Bluefield Daily Telegraph, Bluefield, WV


June 17, 2012

The art of public speaking

It wasn’t a Sunday after-church potluck dinner, nor was it homecoming in the tiny town of Bluewell. It was Tuesday, not quite the lunch hour but too late for breakfast. I was driving to speak to a local church group, the XYZs, at the Bluewell United Methodist Church. The church is tucked away off Route 52 and not visible during my daily commute to work. But I knew I was in the right place when I walked through the door. I could smell lunch. Church and food go together like a good handshake chorus and hand sanitizer. You can’t have one without the other. Tuesday’s combination — the welcoming members and yummy smells — made my nervous butterflies disappear.

Public speaking isn’t in my job title at the paper. Writers are more comfortable behind the computer, or with pen and paper. Words flow best on screens and in notebooks. However, there are times when reporters and editors, and others in the journalism field, are asked to speak to groups. I have a hard time refusing any church group who celebrates their age with fun acronyms like XYZ, which means extra years zeal. I talked to the group about the newspaper, Prerogative Magazine and exposed a few details about Lifestyles. I spent 30-40 minutes talking and answering questions. Loaded down with food, I headed back to the office thinking every day should include a covered-dish lunch and chocolate cake.

At my desk, I started to reflect on the afternoon. My mind strayed back to high school. I remember silently praying the teacher wouldn’t call my name. I didn’t want the attention, nor did I want to speak in front of my peers. I was scared to speak in public. In college, I had to take speech class over the summer; it was a requirement to graduate and I was determined to achieve an A. I had to stand in front of the class and present not one speech, but three, sweaty hands and all. My professor, a kind but gruff man, was simple and direct. He didn’t expect award-winning speeches, only confidence, organization and respect. I practiced in front of the mirror, on the way to school and in the bathroom before class. Even with sweaty hands and a case of butterflies, I got an A in the class.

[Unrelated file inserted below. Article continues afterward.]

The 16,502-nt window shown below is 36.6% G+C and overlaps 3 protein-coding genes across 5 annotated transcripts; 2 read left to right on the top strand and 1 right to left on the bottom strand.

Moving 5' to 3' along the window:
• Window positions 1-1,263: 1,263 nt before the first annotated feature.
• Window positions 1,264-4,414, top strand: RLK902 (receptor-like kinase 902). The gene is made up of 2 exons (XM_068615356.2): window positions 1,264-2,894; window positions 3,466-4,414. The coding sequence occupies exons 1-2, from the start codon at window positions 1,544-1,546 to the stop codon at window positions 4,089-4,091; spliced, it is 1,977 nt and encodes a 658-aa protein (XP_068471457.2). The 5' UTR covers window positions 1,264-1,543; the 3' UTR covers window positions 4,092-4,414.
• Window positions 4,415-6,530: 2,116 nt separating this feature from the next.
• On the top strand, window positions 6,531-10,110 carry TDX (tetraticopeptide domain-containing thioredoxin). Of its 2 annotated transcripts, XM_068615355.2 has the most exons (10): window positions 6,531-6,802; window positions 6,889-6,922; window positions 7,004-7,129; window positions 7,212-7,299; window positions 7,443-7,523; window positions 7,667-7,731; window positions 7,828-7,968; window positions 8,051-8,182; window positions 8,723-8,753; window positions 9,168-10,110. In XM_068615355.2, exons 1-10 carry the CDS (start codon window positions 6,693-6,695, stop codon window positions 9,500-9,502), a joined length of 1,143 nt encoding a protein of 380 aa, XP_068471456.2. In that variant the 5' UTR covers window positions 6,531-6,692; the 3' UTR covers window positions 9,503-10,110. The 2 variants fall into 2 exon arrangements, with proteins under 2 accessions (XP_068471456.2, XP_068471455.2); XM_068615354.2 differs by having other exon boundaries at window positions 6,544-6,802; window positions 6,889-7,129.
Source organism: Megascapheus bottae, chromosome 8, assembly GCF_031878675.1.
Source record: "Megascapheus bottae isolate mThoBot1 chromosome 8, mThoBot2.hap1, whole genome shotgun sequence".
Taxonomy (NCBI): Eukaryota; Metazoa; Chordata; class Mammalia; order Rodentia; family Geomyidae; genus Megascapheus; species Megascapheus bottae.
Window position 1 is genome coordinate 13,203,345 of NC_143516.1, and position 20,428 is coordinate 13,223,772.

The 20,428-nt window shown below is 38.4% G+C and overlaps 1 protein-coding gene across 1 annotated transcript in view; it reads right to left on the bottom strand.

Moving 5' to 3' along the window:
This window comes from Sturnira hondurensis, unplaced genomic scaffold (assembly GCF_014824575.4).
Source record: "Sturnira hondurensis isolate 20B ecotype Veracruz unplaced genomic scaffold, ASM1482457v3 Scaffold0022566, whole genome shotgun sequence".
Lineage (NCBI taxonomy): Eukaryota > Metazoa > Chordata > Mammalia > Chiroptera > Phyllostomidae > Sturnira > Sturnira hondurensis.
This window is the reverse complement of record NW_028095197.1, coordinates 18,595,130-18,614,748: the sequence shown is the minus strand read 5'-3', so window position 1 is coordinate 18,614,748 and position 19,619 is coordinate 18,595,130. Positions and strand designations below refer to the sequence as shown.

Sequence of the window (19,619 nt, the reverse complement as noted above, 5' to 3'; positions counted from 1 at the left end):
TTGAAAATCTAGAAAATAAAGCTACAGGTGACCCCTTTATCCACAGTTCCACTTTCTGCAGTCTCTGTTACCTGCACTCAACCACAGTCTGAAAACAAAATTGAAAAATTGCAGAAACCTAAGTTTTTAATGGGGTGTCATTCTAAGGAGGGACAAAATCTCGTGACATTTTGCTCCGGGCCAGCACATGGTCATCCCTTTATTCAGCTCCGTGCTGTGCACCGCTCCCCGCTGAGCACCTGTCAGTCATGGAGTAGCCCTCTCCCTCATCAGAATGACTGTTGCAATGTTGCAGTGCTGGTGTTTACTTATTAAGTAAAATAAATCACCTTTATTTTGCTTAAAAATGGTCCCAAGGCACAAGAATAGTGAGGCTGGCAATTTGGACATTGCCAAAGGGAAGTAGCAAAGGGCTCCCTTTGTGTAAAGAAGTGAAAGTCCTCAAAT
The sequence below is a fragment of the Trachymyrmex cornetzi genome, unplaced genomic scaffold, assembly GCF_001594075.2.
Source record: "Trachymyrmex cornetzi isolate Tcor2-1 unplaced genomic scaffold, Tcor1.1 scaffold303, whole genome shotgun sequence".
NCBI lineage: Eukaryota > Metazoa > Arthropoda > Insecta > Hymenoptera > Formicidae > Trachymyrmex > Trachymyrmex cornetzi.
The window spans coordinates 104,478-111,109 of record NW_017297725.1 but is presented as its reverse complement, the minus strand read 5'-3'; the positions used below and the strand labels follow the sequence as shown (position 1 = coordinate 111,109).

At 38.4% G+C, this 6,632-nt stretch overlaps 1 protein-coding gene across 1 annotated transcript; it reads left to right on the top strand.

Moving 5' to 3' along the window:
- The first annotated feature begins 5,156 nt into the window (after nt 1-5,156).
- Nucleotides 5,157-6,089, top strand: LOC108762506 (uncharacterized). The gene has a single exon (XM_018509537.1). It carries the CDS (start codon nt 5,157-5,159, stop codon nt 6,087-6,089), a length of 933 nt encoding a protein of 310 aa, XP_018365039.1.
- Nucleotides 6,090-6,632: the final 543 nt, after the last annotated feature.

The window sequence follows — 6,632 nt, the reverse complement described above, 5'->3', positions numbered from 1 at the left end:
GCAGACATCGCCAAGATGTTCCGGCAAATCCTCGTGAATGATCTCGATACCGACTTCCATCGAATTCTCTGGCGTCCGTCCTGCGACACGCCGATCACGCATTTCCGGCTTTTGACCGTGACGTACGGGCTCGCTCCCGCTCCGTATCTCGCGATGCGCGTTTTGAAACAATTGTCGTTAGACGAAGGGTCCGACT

I wish I could tell you public speaking is easy. Unfortunately, it is the No.1 fear for many individuals. Each week, I share my life — my childhood, my dreams, goal and fears. Sometimes that is harder than standing in front of a crowded room. It isn’t the fear of stumbling on a word or too many “uhs” during a speech. It is allowing others to judge for 30 minutes without reprieve. It is sharing life in a newspaper column for the world to read.

 A lot of teachers told their students to imagine the audience in their underwear. I didn’t see the humor in the scenario. I prefer another tactic: a room of friends. It is hard to find a better audience than the folks in  southern West Virginia. From warm smiles to good food, residents in our area know how to treat guests.  I am grateful the XYZs and the Silver Saints of the First Church of God (I was invited to talk to them last year) in Princeton allow a few “uhs” in a speech.


Maybe it isn’t fair to compare public speaking and journalism. But each week, when I finish my column, I am suddenly aware of its destination. It is always on the right side of the front page of Lifestyles without fail. My photo hangs above the headline, giving readers a face to go with the words. The only thing missing is a podium and a voice. My heart and thoughts are in these words. I know there are no facial expressions, no laughter or misplaced “uhs” to go with today’s column. Yet, the words are chosen with the same care. And sometimes, even read out loud.

Jamie Parsell is the Lifestyle editor at the Daily Telegraph. Contact her at or follow her @BDTParsell.

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